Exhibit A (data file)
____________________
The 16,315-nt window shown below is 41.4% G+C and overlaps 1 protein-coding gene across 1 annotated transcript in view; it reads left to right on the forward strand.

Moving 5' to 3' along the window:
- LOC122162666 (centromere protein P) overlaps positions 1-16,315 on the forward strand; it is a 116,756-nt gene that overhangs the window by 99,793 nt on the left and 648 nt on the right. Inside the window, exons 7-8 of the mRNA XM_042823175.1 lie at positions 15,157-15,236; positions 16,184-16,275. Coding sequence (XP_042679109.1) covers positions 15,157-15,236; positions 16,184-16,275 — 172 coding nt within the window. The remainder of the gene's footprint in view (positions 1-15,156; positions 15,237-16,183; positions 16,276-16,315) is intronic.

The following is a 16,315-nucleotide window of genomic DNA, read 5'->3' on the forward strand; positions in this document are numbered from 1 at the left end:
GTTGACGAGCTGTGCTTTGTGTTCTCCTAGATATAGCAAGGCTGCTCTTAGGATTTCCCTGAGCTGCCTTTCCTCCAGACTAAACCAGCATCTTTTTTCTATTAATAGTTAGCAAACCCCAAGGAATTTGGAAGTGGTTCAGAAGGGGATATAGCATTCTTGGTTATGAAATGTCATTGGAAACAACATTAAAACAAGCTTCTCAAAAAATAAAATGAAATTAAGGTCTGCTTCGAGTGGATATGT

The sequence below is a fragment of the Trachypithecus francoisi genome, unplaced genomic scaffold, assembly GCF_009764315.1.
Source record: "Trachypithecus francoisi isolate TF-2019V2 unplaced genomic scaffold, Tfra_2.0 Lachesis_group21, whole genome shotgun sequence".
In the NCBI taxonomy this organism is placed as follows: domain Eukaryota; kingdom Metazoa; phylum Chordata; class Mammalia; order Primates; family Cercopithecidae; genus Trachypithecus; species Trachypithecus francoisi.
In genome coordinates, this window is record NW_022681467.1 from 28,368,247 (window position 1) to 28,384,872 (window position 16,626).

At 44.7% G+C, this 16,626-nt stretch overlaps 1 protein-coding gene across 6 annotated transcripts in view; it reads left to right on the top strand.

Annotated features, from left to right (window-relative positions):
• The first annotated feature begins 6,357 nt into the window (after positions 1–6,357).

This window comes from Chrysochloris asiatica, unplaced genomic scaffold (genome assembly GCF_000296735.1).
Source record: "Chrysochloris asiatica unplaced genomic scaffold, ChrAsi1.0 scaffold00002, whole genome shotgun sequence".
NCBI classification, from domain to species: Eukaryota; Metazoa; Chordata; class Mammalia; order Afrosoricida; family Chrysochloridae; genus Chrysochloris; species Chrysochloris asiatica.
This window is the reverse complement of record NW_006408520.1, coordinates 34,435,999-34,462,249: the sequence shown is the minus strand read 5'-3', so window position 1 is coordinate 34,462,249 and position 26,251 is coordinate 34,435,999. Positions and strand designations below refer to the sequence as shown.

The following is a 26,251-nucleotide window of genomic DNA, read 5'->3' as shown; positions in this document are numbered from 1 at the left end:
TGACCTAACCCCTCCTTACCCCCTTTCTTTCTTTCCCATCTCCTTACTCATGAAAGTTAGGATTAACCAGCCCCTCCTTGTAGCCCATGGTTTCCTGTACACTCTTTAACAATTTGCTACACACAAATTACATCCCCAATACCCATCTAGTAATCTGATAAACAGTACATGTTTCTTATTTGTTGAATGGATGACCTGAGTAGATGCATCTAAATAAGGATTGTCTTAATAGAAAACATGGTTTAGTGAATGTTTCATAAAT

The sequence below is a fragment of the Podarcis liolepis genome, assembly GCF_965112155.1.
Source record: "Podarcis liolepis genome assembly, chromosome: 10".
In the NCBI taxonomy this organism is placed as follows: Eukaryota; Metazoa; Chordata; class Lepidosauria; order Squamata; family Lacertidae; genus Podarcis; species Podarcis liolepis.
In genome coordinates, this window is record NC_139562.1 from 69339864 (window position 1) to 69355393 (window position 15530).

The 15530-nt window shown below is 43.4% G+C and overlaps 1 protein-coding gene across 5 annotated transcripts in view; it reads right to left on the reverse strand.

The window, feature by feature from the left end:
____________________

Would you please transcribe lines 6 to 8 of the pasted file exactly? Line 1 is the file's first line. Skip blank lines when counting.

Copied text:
The sequence below is a fragment of the Trachypithecus francoisi genome, unplaced genomic scaffold, assembly GCF_009764315.1.
Source record: "Trachypithecus francoisi isolate TF-2019V2 unplaced genomic scaffold, Tfra_2.0 Lachesis_group21, whole genome shotgun sequence".
In the NCBI taxonomy this organism is placed as follows: domain Eukaryota; kingdom Metazoa; phylum Chordata; class Mammalia; order Primates; family Cercopithecidae; genus Trachypithecus; species Trachypithecus francoisi.